Apple, Google Talks Could Bring Gemini AI to the iPhone

Apple and Google are huddling over a potential deal to bring the search king’s Gemini generative AI offerings to the iPhone.

The negotiations, first reported by Bloomberg on Monday, aim to let Apple license Gemini’s set of AI models to drive some new features for the iPhone later this year.

While a deal would give Gemini a key edge with billions of potential users, Bloomberg noted, it also may be a sign that Apple isn’t as far along with its AI efforts as some might have hoped.

“Apple appears to be behind its competitors in addressing generative AI, and this is partly because the pace of innovation has been so high that the timings of its yearly developer conference in summer and product release in autumn have created a mismatch at the current pace in the AI race,” said Paul Schell, an industry analyst with global technology intelligence firm ABI Research.

That’s not to say Apple hasn’t been busy developing its AI chops. “Behind the scenes, Apple has been busy developing its on-device generative AI capabilities and acquiring companies that will help it advance that technology — most recently with the acquisition of DarwinAI,” Schell told TechNewsWorld.

“Apple also has a Machine Learning Research division devoted to advancing its capabilities in the area, and Tim Cook has talked up generative AI in anticipation of iOS 18,” he added.

Part of Overall AI Strategy

“Apple is way behind on AI,” declared Rob Enderle, president and principal analyst with the Enderle Group, an advisory services firm in Bend, Ore.

“That’s kind of amazing,” he told TechNewsWorld, “since Siri was one of the first digital assistants in the market, but once they launched it, they seemed to lose interest, which is why they are so far behind.”

A deal with Google could mesh with Apple’s overall AI strategy, noted William Kerwin, an equity analyst with Morningstar Research Services in Chicago.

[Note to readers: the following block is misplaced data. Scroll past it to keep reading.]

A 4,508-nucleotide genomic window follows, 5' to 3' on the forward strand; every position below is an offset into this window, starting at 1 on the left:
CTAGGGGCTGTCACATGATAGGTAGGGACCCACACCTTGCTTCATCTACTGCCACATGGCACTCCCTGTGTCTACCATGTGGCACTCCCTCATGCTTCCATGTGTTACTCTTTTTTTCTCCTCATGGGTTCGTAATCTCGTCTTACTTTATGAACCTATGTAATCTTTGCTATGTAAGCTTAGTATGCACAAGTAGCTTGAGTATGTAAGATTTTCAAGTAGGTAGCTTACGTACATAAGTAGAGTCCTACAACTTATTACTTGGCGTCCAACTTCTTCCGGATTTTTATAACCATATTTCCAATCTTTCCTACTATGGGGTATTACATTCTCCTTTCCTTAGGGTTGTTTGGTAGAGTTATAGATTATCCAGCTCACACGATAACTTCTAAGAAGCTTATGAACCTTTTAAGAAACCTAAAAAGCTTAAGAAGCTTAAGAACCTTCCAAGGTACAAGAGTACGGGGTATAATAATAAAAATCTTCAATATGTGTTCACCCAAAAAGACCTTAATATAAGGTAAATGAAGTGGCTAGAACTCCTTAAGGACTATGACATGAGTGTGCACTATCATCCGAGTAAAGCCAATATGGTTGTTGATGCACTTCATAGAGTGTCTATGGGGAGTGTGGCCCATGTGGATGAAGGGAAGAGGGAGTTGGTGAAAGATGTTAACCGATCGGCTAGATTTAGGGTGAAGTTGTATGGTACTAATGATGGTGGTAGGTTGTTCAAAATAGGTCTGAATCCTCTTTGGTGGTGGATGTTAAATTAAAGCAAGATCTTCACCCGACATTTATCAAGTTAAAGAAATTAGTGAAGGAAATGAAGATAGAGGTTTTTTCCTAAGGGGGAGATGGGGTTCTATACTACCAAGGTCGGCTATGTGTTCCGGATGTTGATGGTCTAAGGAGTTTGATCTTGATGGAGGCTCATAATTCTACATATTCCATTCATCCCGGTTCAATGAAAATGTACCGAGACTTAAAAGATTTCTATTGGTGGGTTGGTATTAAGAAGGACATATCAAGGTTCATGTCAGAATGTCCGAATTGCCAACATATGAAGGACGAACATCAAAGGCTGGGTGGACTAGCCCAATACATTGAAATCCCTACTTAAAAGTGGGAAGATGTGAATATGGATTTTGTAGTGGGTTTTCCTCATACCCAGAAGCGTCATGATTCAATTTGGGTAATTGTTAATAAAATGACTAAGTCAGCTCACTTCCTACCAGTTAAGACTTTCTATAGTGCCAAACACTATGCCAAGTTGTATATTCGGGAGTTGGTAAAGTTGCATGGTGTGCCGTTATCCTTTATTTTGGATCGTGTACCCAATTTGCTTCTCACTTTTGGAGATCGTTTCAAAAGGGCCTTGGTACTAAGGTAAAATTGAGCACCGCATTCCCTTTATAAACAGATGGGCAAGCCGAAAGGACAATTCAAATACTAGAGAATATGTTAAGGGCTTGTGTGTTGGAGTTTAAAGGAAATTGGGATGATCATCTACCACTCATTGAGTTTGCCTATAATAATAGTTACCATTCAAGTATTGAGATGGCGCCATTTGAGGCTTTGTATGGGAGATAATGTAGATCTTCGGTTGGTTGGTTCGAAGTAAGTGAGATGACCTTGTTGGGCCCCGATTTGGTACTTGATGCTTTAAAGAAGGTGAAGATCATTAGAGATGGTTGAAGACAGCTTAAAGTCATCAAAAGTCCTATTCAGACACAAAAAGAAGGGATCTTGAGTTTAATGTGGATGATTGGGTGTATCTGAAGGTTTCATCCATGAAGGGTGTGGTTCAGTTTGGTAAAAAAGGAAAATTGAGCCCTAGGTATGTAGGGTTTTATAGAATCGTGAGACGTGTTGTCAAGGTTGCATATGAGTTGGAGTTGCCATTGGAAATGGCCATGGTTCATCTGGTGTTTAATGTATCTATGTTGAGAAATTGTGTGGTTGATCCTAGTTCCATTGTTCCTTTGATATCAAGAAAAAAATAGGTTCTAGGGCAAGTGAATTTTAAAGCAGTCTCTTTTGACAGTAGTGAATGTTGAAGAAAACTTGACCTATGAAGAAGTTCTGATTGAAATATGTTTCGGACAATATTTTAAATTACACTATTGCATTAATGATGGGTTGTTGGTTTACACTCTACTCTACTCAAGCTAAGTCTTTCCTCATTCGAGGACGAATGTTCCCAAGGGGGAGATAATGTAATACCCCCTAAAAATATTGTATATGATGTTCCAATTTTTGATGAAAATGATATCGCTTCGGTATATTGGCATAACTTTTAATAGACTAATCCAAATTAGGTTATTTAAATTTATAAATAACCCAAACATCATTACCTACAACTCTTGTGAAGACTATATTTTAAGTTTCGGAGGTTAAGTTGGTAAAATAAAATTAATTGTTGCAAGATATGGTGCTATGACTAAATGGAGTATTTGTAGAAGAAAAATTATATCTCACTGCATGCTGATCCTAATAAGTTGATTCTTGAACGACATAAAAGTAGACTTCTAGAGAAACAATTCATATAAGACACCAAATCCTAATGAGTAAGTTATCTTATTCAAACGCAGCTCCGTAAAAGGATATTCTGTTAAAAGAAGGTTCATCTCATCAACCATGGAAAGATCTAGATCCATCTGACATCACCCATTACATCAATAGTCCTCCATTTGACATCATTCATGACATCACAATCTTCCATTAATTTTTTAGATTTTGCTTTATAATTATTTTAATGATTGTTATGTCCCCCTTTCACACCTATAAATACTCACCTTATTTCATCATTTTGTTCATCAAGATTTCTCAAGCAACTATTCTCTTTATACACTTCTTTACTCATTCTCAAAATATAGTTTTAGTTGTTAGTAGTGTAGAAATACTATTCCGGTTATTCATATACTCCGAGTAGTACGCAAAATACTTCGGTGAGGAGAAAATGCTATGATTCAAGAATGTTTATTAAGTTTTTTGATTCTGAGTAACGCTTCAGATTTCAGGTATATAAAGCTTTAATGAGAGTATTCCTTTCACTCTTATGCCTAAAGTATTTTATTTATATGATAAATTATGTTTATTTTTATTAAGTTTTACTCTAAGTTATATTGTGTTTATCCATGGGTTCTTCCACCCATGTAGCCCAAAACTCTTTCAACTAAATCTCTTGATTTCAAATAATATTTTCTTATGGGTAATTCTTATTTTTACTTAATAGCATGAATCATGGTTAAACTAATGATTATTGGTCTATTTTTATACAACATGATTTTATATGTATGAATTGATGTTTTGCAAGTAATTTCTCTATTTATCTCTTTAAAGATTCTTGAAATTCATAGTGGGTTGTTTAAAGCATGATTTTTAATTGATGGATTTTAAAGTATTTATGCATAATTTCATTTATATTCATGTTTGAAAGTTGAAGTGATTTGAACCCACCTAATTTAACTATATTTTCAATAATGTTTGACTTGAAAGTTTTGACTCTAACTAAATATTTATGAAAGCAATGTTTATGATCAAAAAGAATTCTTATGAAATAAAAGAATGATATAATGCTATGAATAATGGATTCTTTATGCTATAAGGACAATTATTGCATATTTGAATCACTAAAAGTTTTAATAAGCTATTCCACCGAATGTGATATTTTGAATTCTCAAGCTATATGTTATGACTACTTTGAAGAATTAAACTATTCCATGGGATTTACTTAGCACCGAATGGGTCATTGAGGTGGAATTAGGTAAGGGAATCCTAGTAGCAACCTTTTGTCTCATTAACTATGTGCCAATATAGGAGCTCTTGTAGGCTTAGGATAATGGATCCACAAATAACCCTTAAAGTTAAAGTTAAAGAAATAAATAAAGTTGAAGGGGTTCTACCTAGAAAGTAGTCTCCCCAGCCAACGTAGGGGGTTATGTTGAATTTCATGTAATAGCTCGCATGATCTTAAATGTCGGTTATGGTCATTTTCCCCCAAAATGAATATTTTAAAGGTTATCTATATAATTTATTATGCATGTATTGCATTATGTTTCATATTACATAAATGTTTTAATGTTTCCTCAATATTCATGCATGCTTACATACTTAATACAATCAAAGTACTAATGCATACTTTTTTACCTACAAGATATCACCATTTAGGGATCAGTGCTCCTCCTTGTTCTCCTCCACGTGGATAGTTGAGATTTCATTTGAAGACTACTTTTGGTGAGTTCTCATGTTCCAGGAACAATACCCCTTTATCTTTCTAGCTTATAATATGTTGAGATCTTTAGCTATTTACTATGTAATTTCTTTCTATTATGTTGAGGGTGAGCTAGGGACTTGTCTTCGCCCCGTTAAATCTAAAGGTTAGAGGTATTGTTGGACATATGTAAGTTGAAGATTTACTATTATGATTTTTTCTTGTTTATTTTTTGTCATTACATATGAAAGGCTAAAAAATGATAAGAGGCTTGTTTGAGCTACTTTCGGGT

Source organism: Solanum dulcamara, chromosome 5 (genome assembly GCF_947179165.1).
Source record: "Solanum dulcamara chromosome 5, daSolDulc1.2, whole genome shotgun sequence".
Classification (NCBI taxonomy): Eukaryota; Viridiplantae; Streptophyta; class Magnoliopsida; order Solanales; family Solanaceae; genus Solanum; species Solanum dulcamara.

“Apple has taken a slow approach to any announcements around generative AI, which we see as its normal strategy,” he told TechNewsWorld. “Apple has always been a premium follower to markets, never focusing on being first but focusing on putting out superior products.”

“We haven’t expected Apple to develop a proprietary generative AI model to license out, but focus on how to integrate generative AI into its products,” he said. “This could be small Apple-built models living on edge, or larger cloud-based models.”

“A potential licensing agreement with Google Gemini would align with this — outsourcing the model itself but focusing on integrating it into products like Siri.”

Beneficial to Apple and Google

Tim Bajarin, president of Creative Strategies, a technology advisory firm in San Jose, Calif., pointed out that Apple has been using AI in products since they introduced the Knowledge Navigator in 1987. AI is key to both Siri and Maps, he added, and Apple has home-grown technology to deliver AI-based apps and solutions.

“However, to deliver in-depth generative AI architecture on their own is expensive, and those base AI architectures are already built and can be licensed,” he told TechNewsWorld.

“Even if Apple had its own Gemini-level model, it probably would not have the infrastructure to serve its massive base of customers,” he explained. “It is highly plausible that Apple could license a base generative AI architecture from another company and build even deeper and more Apple-specific products on that AI engine.”